Millions of Americans are slated to receive $1,200 checks as part of a $2 trillion stimulus deal — but there’s a cut-off on who’s eligible for the money.
People making over $99,000 and married couples making above $198,000 will not be receiving the payments, according to an analysis of the bill released Wednesday.
The earnings limit is $146,500 for people who file their taxes as “head of household.” The head of household status means a person is unmarried, paying for more than half their household expenses and claiming at least one dependent
The Coronavirus Aid, Relief, and Economic Security (CARES) Act, which was passed by the Senate late Wednesday, says taxpayers making up to $75,000 in adjusted gross income will receive $1,200 checks, and $500 for each child. The same rules apply for married couples that file returns under $150,000.
Above that threshold, the money starts to phase out.
The rebate decreases by $5 for every $100 that taxpayer exceeds the threshold, according to an analysis from the office of Sen. Charles Grassley of Iowa, a Republican.
For example, if an individual had an adjusted gross income of $76,000, they would receive a $1,150 check. The money from the “recovery rebate” does not count as taxable income, a Republican Finance Committee aide said Wednesday.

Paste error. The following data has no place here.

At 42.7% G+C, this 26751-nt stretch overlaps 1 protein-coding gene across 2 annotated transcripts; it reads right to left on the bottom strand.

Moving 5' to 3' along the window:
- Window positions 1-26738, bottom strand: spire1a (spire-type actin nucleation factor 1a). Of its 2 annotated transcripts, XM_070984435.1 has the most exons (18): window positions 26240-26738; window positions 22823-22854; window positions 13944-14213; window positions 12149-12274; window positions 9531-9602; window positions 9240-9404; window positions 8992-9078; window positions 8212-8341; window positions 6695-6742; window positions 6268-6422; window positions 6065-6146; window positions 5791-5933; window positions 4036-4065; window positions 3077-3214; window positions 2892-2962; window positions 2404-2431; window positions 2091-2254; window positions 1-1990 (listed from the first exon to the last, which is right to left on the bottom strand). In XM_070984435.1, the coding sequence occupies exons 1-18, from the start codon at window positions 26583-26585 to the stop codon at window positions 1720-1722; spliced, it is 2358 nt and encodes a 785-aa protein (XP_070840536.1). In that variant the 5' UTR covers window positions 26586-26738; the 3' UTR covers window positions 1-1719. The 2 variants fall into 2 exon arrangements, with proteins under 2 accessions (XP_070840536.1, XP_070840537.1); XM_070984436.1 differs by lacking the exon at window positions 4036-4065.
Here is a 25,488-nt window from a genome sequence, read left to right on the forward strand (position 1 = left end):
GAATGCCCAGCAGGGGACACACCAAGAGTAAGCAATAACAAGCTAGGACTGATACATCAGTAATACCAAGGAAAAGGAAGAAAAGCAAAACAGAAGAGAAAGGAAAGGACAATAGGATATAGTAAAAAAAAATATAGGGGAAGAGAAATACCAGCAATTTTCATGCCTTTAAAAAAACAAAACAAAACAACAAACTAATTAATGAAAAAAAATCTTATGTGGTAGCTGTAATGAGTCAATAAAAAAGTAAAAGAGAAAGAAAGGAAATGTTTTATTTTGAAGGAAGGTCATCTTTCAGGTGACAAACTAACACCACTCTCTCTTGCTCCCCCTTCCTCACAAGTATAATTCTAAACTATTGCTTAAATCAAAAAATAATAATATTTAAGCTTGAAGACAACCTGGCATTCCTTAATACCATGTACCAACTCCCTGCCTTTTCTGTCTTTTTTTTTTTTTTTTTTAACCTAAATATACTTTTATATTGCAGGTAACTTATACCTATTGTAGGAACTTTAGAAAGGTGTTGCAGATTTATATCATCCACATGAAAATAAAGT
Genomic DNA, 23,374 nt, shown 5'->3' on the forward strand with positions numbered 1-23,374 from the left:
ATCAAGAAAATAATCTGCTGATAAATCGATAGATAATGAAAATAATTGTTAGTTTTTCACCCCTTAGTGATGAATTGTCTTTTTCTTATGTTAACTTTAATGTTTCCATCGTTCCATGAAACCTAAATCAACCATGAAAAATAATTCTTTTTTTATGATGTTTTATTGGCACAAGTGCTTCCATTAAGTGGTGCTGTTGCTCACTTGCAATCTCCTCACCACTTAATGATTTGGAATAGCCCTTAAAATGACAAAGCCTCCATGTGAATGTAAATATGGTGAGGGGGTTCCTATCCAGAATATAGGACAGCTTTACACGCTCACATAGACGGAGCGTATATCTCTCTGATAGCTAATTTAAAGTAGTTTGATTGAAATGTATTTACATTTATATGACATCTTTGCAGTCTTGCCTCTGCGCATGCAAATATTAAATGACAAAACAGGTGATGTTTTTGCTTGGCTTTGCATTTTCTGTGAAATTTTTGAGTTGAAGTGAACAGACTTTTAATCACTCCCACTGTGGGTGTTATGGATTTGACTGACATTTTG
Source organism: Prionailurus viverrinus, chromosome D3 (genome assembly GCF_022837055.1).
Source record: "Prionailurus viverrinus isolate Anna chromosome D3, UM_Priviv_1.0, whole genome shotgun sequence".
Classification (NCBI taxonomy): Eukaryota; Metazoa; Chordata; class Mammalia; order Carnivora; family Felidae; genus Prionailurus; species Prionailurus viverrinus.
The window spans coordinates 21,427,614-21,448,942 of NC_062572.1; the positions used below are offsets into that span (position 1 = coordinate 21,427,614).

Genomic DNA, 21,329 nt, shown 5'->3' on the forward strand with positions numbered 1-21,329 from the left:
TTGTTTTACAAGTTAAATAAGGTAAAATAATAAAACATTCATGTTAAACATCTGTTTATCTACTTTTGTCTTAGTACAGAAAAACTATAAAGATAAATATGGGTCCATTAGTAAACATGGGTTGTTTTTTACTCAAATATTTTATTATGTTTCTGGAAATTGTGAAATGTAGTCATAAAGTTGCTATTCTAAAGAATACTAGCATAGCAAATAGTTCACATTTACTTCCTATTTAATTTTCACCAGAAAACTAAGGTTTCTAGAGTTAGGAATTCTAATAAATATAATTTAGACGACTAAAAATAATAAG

Treasury Secretary Steve Mnuchin said Wednesday the stimulus checks would come to many Americans within three weeks. Others commentators have said it may take longer than that.
Data suggests many workers in hard-hit industries could get the full rebate check.
For example, restaurants in major cities can now only offer delivery and take-out. The 15.6 million-worker restaurant industry could lose up to 7 million jobs in the coming three months, according to the National Restaurant Association, a trade group.
Food and drink servers earned a median $21,750 each year, according to the Department of Labor’s Bureau of Labor Statistics. The bill, among other things, would also expand pay on unemployment claims and offer emergency assistance to small businesses.
U.S. stocks SPX, +1.15%, which soared Tuesday on rising expectations for the $2 trillion deal, traded higher on Wednesday, with the Dow Jones Industrial Average DJIA, +2.39% up nearly 500 points after an up-and-down start to the day.
Speaker of the House Nancy Pelosi, a Democrat, has also pledged to quickly pass the measure in the House.